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Georgia Supreme Court Says Yes, Economic Liberty is a Constitutional Right

May 18, 2020

May 18, 2020
By Timothy Sandefur

The Georgia Supreme Court this morning reversed a trial court decision that had declared that the right to earn a living is not a right protected under that state’s Constitution. In a unanimous ruling, the justices held that “we have long recognized that the Georgia Constitution’s Due Process Clause entitles Georgians to pursue a lawful occupation of their choosing free from unreasonable government interference.”

The case involves the state’s laws regulating “lactation consultants”—that is, people who help new mothers learn to properly breastfeed newborn babies. In the Peachtree State, you need a government license to do that, believe it or not. That licensing requirement was challenged by a group of lactation counselors represented by our allies at the Institute for Justice, who argued that requiring government permission to help mothers breastfeed is so irrational that it violates the state’s Due Process of Law Clause—a provision of the Constitution that for centuries has been understood as a prohibition on irrational laws. But the trial court threw the case out on the grounds that there’s no such right as economic freedom to begin with.

Along with our friends at the Pacific Legal Foundation, the Goldwater Institute filed a friend of the court brief arguing that not only is economic liberty a constitutional right—a right that courts have recognized since even before Georgia became a state—but that the Georgia licensing requirement is irrational for another reason: It only applies if you charge money. Georgia’s lactation consultant licensing law allows people to teach mothers how to breastfeed if they do it for free, but not if they’re paid. We argued that that is irrational on its face, because if something is so dangerous that a person can’t do it without government permission, then it certainly doesn’t become safer just because a person does it for no money.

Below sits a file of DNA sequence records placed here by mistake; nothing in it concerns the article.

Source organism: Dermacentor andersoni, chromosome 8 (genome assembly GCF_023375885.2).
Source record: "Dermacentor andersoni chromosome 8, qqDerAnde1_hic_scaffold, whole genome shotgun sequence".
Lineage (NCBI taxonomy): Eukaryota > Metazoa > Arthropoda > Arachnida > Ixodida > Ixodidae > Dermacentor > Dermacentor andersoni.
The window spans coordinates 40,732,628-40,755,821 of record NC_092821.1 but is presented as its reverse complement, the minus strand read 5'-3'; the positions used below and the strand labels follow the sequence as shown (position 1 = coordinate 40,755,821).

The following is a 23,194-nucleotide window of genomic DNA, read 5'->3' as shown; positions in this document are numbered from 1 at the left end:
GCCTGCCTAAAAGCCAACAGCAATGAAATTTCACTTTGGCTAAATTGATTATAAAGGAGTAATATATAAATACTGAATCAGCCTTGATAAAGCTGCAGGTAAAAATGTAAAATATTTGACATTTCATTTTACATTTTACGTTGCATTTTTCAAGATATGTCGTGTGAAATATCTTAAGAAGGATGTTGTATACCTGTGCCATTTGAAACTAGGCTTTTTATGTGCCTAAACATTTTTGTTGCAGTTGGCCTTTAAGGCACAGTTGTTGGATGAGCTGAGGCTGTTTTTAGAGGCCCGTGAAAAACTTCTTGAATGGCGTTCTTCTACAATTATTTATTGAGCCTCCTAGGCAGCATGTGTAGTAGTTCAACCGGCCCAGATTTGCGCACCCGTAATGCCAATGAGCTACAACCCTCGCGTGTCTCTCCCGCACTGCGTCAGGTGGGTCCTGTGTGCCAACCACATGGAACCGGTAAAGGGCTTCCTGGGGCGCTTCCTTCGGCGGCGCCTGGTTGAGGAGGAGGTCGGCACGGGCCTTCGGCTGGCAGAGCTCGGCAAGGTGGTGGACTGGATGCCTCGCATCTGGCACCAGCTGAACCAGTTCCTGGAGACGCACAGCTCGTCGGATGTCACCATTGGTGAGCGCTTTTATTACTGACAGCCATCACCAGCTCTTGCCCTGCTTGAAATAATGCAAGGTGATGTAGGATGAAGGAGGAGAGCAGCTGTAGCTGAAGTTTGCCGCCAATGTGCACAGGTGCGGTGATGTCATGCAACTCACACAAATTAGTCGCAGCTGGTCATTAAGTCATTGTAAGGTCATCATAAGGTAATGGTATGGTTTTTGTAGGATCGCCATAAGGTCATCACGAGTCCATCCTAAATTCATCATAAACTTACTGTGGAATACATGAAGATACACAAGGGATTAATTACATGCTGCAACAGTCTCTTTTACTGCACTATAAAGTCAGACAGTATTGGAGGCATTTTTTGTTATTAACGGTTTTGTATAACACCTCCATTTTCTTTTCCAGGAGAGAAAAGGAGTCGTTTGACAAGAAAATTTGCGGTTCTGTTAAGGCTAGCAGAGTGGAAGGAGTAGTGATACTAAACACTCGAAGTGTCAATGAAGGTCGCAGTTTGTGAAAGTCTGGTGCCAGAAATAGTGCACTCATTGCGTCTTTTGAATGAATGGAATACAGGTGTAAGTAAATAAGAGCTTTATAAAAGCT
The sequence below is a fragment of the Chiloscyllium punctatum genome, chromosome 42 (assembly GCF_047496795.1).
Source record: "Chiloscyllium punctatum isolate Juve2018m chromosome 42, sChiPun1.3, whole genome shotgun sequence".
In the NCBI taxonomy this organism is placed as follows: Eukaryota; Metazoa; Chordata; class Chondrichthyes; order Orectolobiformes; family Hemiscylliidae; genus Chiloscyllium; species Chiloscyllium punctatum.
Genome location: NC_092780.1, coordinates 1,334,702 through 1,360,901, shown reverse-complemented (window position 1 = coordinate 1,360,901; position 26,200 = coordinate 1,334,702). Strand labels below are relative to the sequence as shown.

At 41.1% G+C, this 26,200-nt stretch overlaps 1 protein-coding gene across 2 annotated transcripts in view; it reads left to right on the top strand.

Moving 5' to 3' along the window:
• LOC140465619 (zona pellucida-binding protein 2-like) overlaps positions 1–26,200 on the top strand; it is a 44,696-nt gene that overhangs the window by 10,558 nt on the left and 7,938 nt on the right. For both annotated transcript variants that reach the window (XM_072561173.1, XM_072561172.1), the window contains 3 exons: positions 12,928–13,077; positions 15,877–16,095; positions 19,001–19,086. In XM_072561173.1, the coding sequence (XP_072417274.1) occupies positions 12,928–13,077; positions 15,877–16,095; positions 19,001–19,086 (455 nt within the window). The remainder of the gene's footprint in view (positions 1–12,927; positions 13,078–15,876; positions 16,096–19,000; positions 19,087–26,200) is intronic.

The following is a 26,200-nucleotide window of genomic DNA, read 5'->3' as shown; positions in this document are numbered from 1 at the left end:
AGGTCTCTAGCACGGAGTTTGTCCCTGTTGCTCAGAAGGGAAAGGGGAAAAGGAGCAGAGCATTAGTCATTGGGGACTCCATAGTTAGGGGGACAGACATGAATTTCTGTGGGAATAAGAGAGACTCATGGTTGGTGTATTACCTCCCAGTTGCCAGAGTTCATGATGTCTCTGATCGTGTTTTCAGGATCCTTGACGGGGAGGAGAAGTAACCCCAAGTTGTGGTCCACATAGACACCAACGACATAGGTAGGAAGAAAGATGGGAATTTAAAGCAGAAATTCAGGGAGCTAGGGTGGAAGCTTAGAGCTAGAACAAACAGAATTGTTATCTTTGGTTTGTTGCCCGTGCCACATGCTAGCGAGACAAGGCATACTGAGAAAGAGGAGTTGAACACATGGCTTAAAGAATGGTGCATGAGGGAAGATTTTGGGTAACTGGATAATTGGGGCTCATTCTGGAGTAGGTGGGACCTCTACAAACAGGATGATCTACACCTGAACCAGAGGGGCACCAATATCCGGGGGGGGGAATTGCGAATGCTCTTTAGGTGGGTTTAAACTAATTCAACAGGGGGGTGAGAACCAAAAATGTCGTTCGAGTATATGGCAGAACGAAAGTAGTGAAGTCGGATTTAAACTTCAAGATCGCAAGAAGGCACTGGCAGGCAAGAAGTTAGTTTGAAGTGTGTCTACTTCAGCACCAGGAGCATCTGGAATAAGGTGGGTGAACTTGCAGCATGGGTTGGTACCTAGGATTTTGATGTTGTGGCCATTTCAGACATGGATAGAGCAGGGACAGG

Licensing laws that are triggered by the fact that money changes hands are almost certain to be irrational, because that’s typically a signal that the law exists only to protect some group against legitimate economic competition. An exception for free services almost always proves that a regulation is irrational.

Today’s decision didn’t address that question but sent the case back to the trial court to consider it. In the meantime, the decision is an important vindication of a too-often ignored principle: Economic freedom is (in the words of U.S. Supreme Court Justice William Douglas) the “most precious liberty” we possess.

Timothy Sandefur is the Vice President for Litigation at the Goldwater Institute.



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